Getting the Most Life for Your LiPo

A LiPo battery can last for years, but that is not how its life expectancy is measured. A battery life is determined by the number of cycles and how it is used. A higher quality, well treated battery will give you between 300-500 cycles if you follow the manufacturers recommendations .

You can get up io 1000 cycles from a LiPo if you use a balancing charger, and follow the 80% rule. If you have a 2000mah 7.4 lipo pack, you should never draw more than 1600 mAh out of the pack (80% x 2000). Over-discharging a battery is the most common problem that shortens their life and causes them to puff. The manufacturers recommend a 3.1v per cell minimum voltage rating. If you follow the 80% rule, the number is much higher then that; it’s about 3.7v per cell. Close to the end of your flight, fly up-wind. That way, if you feel the power start to drop, cut the power and glide land your plane. Never use a low battery and you will see a lot less puffs.

You can continue to use a battery after it has puffed a little. I have used puffed batteries for over a year after they started puffing, most continued to work almost like a new battery. The puffiness isn’t gas, do not puncture the covering. The puffiness is the materials the battery is made of are beginning to swale (expand). A battery will only puff if you misuse it by overheat it, this shortens the batteries life and decreases its capacity. The best you can do, is make sure you set up the charger correctly, use a balancing charger, and use the battery without overheat it. Always charge on something fire proof and babysit your charging batteries.

You CAN continue to use a battery after it has puffed

PUFF RULES, How to take care of your battery:

    1. A battery will puff up because of the speed or amount it was charged or discharged, or the way it’s stored. This will result in overheating and the laminates will begin to separate. Overheating usually occurs because;
    2. It was over-discharged
    3. It was used near or below its 3.1v per cell minimum voltage restriction. When you feel the battery getting low, cut the power, glide and land.
    4. It was over-charged
    5. A LiPo should never be charged to more than 4.2 volts per cell. For a 3 cell lLiPo, that’s 12.6 volts.
    6. Often, when charging with two wires (a non balancing change), the cell with the least resistance will charge faster than the rest. On a non balancing change, all the charger knows is to stop at 12.6 volts. That’s cell number 1 at 4.1 volts, cell number 2 at 4.0 volts, and cell number 3 at 4.5 volts. Cell number 3 is dangerously over charged, yet the charger did its job correctly. A balancing change always stops right at 4.2 volts per cell. It is for this reason I always do a balancing change; not only is it safer, but the batteries perform better and last longer.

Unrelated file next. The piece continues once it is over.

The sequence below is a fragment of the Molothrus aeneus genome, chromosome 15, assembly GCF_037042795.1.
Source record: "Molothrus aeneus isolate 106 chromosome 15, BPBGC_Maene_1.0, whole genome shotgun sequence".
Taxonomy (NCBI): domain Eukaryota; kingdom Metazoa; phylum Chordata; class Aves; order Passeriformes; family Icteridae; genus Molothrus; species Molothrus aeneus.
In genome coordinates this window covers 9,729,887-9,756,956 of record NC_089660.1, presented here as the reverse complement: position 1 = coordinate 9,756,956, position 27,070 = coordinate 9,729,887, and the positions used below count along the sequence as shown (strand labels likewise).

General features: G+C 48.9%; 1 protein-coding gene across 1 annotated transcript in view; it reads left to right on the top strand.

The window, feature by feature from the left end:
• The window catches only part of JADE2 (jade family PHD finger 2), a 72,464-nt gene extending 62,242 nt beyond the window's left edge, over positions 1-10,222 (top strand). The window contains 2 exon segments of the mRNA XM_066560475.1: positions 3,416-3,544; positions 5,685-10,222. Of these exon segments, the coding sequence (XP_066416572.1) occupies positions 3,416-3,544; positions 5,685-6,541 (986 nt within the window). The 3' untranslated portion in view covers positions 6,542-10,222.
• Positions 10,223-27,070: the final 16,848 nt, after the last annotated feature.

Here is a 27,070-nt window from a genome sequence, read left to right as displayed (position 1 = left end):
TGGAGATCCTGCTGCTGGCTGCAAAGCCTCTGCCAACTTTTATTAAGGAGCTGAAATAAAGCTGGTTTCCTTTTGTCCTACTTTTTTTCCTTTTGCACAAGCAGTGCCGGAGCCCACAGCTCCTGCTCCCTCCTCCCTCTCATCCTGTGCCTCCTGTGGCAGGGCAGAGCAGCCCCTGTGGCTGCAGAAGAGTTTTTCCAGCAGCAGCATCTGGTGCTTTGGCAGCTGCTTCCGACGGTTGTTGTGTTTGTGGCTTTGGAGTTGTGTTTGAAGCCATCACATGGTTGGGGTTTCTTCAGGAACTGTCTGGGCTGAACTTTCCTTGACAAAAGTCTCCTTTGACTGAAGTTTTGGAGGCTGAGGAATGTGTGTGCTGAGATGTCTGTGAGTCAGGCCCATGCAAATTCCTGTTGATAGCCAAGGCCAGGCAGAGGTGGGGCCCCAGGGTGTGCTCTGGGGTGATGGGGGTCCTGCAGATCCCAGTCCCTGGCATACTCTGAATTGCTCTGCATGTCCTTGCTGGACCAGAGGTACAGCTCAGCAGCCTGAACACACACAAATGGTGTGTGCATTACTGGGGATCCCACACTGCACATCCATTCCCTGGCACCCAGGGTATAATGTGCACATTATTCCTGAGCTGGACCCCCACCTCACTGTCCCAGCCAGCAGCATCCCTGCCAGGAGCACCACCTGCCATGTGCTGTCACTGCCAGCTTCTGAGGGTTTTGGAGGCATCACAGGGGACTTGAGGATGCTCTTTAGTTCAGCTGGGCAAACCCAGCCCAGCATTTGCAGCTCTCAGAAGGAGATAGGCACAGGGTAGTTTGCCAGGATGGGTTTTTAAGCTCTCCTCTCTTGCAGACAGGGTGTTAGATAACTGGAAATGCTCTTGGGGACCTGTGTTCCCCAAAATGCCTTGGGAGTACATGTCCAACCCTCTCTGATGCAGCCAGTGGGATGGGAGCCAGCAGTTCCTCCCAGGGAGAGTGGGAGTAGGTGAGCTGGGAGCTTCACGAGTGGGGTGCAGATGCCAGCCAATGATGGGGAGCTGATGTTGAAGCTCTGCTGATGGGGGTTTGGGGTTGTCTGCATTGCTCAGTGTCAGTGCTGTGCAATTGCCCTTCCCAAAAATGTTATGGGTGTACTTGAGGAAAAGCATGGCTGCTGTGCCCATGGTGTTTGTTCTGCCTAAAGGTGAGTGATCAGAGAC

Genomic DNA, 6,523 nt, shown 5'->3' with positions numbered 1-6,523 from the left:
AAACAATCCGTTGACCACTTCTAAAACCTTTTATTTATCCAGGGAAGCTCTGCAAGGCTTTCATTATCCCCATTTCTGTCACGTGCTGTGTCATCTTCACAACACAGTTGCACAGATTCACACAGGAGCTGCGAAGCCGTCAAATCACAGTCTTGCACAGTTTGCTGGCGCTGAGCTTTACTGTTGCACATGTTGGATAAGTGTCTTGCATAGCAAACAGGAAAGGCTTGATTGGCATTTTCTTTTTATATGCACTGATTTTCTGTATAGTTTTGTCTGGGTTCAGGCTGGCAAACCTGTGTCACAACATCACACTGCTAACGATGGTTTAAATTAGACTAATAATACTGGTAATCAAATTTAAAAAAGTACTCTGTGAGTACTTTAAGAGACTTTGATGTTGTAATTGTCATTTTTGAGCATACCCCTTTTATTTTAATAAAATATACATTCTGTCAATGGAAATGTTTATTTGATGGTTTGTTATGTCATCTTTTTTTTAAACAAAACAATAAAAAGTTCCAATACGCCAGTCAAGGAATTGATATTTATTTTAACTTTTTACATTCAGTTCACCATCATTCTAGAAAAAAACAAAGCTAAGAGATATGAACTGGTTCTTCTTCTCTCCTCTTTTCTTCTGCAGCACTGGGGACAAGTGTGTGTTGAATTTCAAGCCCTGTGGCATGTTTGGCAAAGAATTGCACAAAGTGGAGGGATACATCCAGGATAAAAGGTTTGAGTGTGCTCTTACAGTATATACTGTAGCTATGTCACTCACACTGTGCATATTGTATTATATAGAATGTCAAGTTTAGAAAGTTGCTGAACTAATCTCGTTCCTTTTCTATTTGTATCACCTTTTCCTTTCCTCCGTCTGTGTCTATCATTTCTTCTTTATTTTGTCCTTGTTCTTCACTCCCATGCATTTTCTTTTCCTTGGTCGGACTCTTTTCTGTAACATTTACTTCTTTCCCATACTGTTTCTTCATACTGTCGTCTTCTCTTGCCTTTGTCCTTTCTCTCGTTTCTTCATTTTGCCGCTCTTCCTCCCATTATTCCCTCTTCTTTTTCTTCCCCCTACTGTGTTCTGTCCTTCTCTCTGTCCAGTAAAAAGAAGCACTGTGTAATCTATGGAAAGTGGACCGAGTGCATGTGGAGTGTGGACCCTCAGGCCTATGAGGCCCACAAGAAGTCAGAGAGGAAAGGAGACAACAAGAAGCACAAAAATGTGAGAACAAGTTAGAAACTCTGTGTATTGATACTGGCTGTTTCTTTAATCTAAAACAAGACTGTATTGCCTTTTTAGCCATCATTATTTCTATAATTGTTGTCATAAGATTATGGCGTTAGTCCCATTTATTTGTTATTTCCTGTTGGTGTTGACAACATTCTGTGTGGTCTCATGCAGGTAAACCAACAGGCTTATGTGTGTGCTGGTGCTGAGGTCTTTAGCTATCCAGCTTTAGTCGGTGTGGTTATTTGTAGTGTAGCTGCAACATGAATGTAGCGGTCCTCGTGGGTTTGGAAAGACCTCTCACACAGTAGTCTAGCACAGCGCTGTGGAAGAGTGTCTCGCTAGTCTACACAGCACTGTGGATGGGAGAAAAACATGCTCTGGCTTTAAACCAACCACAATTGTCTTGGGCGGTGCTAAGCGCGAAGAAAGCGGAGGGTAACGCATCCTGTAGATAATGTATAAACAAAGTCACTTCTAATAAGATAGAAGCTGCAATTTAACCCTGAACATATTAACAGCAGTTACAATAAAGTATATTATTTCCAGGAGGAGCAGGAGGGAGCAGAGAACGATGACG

7. It was charged too quickly
    8. It was charge at too high of a rate. A 1800mAh is the same as 1.8Ah, a 1.8 amp rate is the maximum recommended rate (max) and will take 1 hour. I have seen many a fiends battery destroyed like this, I would never charge at this rate. I would use half this (.9 amps). It will take 2 hours but it is always safe, your battery will have a longer life, and the charge will always be problem free. “.2 amps” below max (1.6 amps) to half max (.9 amps) is safest; the closer to half, the longer the battery will last. Charging at less than half max has no advantages.
    9. It was discharged too quickly
    10. It is used in an application that called for a higher C (current) rating than the battery could handle. The 20c, 25c, 30c rating needs to be used with the “mah” rating to calculate the allowable amp draw. The number of cells does not matter. For a 5000mah 3s lipo is the maximum safe current a motor can draw from this battery. I like to have 5 to 10 amps above the motor’s max amp draw. You left it in the sun or a hot car A LIPO will puff setting in the sun or a hot tool box. Also, If you start a flight with a 120°F battery, you have very little head room before it puffs. Keep Lipos away from excessive heat.

The weather you fly in A LiPo will run a lot hotter on a hot summer day than it will in the winter. On a hot day, have at least 10 amps of headroom in the C rating. The internal resistance is at its lowest when they are ran with a starting temperature between 90°F (32°C) and 100°F (38°C), so this is where you will get the best performance. Do not start with a battery that is too hot or too cold.

You stored the battery empty Store a battery with at least half a charge. This way, when they self discharge over time, they will never fall below the 3.1v per cell minimum voltage restriction.

If you connect two batteries, they must both be fully charged to the same voltage. If you use two batteries on a Y-connector (a parallel connection), if they are at different voltages when you connect them, they will quickly equalize. This will cause them to both exceed their C rating and puff.